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Steve Windhaus Ask the Small Biz Adviser

Dealing with changing business-sale terms

Dear Small Biz Adviser:
We are trying to buy a business. We thought we were buying it as an asset purchase, but now the sellers want to sell as a stock purchase. What are the differences? Would it be wise to buy it, or should we back out?

Dear Joe:
From your inquiry, I am assuming that the sellers definitely wanted to conduct an asset purchase, but changed their minds and now want to negotiate the stock purchase. As a consultant and your advocate, I raise red flags immediately.

Let us first consider the distinction between a purchase based on assets and one based on stock.

Asset purchase
In the purest definition, an asset purchase is based on the present value of all assets, current and long-term. Current assets, including cash on hand, accounts receivable and inventory, are strictly defined. Cash is cash, accounts receivable represent the outstanding accounts to be collected and inventory is based on the company's cost to purchase those items, not the selling price.

Fixed or long-term assets that are tangible have an accumulated depreciation that is subtracted from the original cost to the company, resulting in an adjusted value.

Intangible and intellectual assets, such as trademarks, copyrights and patents, are based on cost, marketing or income-generating potential. A good example of valuing such assets is demonstrated in a September 2001 workshop presented by Don Drinkwater of Standard & Poor's.

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Stock purchase
The stock-purchase approach, in the simplest of terms for a privately held company, divides the net worth, including retained earnings, by the total number of outstanding shares of stock.

The process is different for a publicly traded company, which is subject to the speculative ups and downs connected with being listed on the stock market. In such a case, I strongly suggest you get professional advice. Stock analysts make a living of evaluating the worth of publicly traded companies.

I presume that the business you want to buy is privately held. Thus, without a stock analyst to provide evaluation assistance, you must consider alternative sources of information to determine the company's value.

Digging out the data
First, find out precisely why the current owners are selling the company. While you always want to hear what the sellers have to say, don't be content with their reply. Weigh that response in comparison with your own investigations.

Examine the last three years of financial statements, looking closely at year-to-year performance of sales, gross margins, expenses, net profit, cash flow, additional injections of capital, retained earnings and net worth. It is a perfectly legitimate request to examine those financial statements.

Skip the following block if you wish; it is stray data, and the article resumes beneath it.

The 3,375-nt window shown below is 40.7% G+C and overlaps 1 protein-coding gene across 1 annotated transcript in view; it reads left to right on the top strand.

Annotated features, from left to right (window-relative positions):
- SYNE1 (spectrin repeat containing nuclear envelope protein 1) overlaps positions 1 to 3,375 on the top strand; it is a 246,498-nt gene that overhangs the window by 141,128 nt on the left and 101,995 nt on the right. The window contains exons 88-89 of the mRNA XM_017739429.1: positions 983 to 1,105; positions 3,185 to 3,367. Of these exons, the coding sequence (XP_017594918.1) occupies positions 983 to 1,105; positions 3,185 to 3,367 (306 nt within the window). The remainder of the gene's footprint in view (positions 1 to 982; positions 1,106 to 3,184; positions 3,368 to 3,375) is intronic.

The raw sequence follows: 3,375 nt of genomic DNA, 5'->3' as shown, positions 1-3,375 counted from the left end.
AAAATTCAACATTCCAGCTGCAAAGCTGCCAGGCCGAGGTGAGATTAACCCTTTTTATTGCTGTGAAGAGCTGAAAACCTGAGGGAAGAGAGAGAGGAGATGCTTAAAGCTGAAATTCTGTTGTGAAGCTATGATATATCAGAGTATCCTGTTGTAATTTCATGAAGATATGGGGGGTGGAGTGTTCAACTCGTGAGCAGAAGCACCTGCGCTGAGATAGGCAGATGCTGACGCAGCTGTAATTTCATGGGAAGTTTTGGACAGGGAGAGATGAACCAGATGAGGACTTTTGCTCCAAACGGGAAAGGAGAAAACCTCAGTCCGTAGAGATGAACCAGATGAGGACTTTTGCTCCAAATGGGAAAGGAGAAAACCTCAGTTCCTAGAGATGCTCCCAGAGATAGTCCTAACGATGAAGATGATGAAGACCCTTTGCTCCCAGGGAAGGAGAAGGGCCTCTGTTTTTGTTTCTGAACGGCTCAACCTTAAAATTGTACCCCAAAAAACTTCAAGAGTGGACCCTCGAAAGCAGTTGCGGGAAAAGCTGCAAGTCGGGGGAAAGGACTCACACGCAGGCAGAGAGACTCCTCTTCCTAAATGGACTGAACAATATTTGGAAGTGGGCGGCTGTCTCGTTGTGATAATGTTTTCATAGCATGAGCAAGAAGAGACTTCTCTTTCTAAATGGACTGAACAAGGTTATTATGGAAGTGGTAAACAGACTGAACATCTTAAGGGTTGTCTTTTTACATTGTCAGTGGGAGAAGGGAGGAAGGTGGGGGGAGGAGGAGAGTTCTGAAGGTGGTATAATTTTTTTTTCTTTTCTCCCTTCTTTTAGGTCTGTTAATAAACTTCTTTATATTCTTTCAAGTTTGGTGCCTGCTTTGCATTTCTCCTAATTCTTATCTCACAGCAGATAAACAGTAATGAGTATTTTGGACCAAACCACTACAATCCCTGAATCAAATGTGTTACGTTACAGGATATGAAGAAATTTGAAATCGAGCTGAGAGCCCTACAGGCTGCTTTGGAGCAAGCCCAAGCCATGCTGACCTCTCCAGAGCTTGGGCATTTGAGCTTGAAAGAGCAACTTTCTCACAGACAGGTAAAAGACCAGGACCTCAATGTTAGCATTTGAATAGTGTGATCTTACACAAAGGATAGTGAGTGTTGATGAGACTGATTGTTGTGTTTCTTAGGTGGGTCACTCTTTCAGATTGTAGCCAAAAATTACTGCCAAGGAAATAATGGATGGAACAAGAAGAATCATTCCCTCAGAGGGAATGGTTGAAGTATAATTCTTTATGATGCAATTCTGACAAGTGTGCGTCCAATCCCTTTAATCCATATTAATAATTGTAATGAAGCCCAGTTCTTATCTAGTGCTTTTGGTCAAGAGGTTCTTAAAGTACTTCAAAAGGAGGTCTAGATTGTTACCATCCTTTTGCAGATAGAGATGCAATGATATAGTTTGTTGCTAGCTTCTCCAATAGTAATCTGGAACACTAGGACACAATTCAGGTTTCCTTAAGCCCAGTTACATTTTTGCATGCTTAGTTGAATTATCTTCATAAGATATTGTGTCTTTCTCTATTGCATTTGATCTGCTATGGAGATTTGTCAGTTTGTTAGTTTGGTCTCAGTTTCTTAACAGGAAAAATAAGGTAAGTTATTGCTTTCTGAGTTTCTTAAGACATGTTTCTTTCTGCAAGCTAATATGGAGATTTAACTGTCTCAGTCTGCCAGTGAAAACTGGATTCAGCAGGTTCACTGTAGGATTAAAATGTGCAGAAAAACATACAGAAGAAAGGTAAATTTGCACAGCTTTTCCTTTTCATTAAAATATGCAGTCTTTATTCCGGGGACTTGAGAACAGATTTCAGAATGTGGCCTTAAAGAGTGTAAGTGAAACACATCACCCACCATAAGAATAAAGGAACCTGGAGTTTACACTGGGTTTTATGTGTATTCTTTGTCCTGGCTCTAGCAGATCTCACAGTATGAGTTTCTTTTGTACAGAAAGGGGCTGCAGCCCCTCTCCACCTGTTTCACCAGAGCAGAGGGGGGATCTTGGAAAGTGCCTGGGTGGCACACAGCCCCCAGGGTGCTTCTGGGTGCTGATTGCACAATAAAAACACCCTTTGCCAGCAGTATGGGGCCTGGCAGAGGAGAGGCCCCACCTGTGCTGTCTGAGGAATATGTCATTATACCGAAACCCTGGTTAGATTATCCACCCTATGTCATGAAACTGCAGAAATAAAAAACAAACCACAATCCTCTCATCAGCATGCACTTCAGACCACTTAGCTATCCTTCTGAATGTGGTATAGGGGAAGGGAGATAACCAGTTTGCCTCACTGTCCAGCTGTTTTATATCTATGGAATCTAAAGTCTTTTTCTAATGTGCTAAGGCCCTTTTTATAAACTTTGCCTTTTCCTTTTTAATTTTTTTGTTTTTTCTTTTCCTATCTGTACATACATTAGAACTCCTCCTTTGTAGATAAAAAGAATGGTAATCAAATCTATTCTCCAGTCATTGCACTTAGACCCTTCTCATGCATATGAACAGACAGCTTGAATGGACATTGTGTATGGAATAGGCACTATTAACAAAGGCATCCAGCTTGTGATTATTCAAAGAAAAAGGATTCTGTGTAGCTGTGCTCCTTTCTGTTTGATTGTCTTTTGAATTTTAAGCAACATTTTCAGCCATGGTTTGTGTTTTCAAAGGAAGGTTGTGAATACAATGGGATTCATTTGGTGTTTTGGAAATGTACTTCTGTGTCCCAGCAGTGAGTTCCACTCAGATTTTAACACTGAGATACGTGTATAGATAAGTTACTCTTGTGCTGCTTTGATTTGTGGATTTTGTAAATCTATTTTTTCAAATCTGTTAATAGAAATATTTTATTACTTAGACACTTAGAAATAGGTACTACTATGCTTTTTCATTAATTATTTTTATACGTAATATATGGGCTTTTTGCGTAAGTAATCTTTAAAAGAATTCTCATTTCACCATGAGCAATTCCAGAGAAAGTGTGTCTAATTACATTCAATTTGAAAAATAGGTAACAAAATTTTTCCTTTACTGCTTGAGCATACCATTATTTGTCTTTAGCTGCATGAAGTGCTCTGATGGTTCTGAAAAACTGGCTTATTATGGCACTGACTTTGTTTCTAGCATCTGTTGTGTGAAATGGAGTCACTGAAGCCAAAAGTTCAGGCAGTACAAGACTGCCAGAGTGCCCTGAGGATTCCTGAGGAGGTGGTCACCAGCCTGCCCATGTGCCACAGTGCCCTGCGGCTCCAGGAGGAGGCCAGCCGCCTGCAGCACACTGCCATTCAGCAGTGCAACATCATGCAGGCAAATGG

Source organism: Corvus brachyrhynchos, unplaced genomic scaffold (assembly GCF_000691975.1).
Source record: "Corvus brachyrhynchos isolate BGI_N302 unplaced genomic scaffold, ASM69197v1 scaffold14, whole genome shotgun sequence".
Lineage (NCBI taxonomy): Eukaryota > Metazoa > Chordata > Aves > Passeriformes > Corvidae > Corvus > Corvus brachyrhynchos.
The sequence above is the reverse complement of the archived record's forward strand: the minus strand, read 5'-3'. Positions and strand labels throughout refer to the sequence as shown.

Furthermore, when lenders finance buyouts they want to see company Internal Revenue Service returns for the last three years and the financial statements for the last six consecutive months. The sellers should not object to providing that information to you. If they do, then I may begin looking for another business to buy.

Don't overlook conducting an independent analysis of the respective industry of which the company you want to buy is a part. Many sources can help you take the pulse of any industry. Excellent starting points for your investigation include trade journals and magazines such as The Wall Street Journal, especially its online, paid version; BizMiner, an online proprietary research firm; and the economic data from the U.S. Bureau of the Census.

Seek independent input from a consultant regarding the company and the industry. You may want a consultant who specializes in market research or who specializes in that specific industry.

Attempt to secure a Dun & Bradstreet report on the company's credit rating.

Finally, review these four business-valuation models summarized by American Express' small-business site. Here you will get additional insight into the various factors involved in the process.

This research will give you a better idea as to the value of the company and the fairness of the seller's stock-purchase offer.

I wish you well.

-- Posted: July 11, 2002

Read more Small Biz Adviser columns
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See Also
Business Basics: Buying a business
How not to sell a business
Buying a business requires organization

9 worst mistakes when buying a business

Small-business glossary
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